Domestic Violence Awareness Month 2021
What You Need to Know About Domestic Violence

The History of Domestic Violence Awareness Month
When you think of October you may think of Fall leaves, apple picking or spooky season. You may not think of October being Domestic Violence Awareness Month (DVAM), as it’s not widely publicized. Since the nationwide launch in 1987, DVAM has been serving to connect and unite individuals and organizations working on domestic violence issues while raising awareness surrounding the topic. Over the past 30+ years, much progress has been made to support domestic violence victims and survivors, to hold abusers accountable, and to create and update legislation to further those goals. Yet, there is still much more work to do! 

Domestic Violence Awareness Month allows us to highlight the current issues victims and survivors are facing; one being the stigma or common knowledge of what domestic violence is. Many people are quick to think that Domestic Violence means that one partner is physically assaulting the other – but it is so much more than that. 

What is Domestic Violence?
Domestic violence is a pattern of behavior used by one partner to maintain power and control over another partner in an intimate relationship. We encourage you to CLICK HERE to check out the “Iceberg of Domestic Violence” that provides a great visualization of domestic violence.  

The “tip of the iceberg”, or what is above the surface, are the things that we see in the news or are easy to identify – physical assault, homicide, intimate partner rape or sexual violence. These things are generally considered socially unacceptable and frowned upon by society.  

But like the iceberg, there are many behaviors that sit below the surface. They often go unseen and are considered more “socially acceptable”. These are things like financial or emotional abuse, coercion, victim blaming, etc.  

These “below the surface” aspects are perpetuated by all of us – as a community, in our systems, and as bystanders. When we choose to turn a blind eye to abuse or don’t challenge jokes and harmful statements, we are perpetuating a culture that accepts domestic violence.  It’s critical for us to acknowledge and advocate for not only what we can see on the surface, but what lurks below it as well.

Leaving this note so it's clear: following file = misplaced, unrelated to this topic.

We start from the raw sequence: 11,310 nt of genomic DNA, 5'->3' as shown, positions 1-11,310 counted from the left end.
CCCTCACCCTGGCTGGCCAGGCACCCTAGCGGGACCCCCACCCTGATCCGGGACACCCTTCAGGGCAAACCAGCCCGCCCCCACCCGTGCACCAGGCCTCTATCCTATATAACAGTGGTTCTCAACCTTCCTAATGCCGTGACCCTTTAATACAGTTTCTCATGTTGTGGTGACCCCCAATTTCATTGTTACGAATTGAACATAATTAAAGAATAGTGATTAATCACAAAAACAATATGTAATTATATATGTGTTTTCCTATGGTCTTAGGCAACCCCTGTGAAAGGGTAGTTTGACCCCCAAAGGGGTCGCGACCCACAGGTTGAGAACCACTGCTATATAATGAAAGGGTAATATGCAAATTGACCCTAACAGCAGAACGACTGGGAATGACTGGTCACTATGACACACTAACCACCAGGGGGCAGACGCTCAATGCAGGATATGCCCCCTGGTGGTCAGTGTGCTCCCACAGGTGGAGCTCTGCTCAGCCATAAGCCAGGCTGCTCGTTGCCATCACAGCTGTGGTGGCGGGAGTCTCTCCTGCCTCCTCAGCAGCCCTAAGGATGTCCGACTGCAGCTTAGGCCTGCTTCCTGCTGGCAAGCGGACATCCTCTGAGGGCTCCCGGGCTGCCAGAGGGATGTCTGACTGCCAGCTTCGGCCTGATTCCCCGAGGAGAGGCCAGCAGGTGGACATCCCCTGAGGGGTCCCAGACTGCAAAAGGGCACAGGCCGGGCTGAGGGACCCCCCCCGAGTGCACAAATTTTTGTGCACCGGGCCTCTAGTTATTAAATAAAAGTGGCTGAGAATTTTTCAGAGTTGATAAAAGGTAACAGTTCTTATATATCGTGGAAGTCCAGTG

In 2019, the Michigan State Police reported 57,018 incidents of domestic violence. We know that countless others went unreported. That same year, there were 44 reported domestic violence homicides in Michigan. The recent pandemic has only increased domestic violence numbers – often increasing the level of danger that survivors are in when stuck at home with their abuser.  

One of the most dangerous times for a victim of domestic violence is leaving, or deciding to leave, an abusive relationship. When an abusive partner senses that they are losing control, they will often escalate abusive behavior and will go to extreme lengths to keep their partner in their control. Therefore, it is so important for victims to contact agencies like Resilience prior to leaving. We can provide crucial support including helping to develop a Safety Plan for when they decide to leave.  

When it comes to ending domestic violence, prevention is key. Afterall, we start learning about relationships from an incredibly young age. Children understand far more than we may want to believe. Adverse Childhood Experiences (ACES) are potentially traumatic events that occur in our childhood that impact us into adulthood, such as witnessing or experiencing violence, abuse, or neglect. ACES can have a tremendous impact on future violence victimization and perpetration. 

In a 2019 study, one in five Ottawa County adults (21.9%) report they were physically hurt by a parent during childhood. Additionally, 17.6% of Ottawa County adults reported that during childhood their parents or adults in their home slapped, hit, kicked, punched, or beat each other up. When we witness things like this growing up, we are more likely to accept that in adulthood, whether as the victim or the perpetrator. CLICK HERE to view our local study on how children are impacted by domestic and sexual violence.  

Everyone deserves a safe and loving home where each person is treated with respect and dignity. This is why we work so hard to raise awareness around this topic, and we hope that you will consider getting involved too! It’s on all of us to create a violence-free community.  

Domestic Violence Awareness Month at Resilience
There are many ways you can get involved with DVAM! 

  • The Resilience Series: Each week, we will be releasing The Resilience Series – a blog series that features the real-life stories of survivors that have embraced their resilience and found life after violence. Check out our blog page for a new story each week.   

If you or someone you know has experienced domestic violence, sexual assault, and/or stalking, we are here to help.
For free and confidential support, contact us today: 

24-Hour Help Line: 1-800-848-5991
Hablamos Español: 1-866-728-2131
Safe E-mail: GinnyP411@gmail.com 

 

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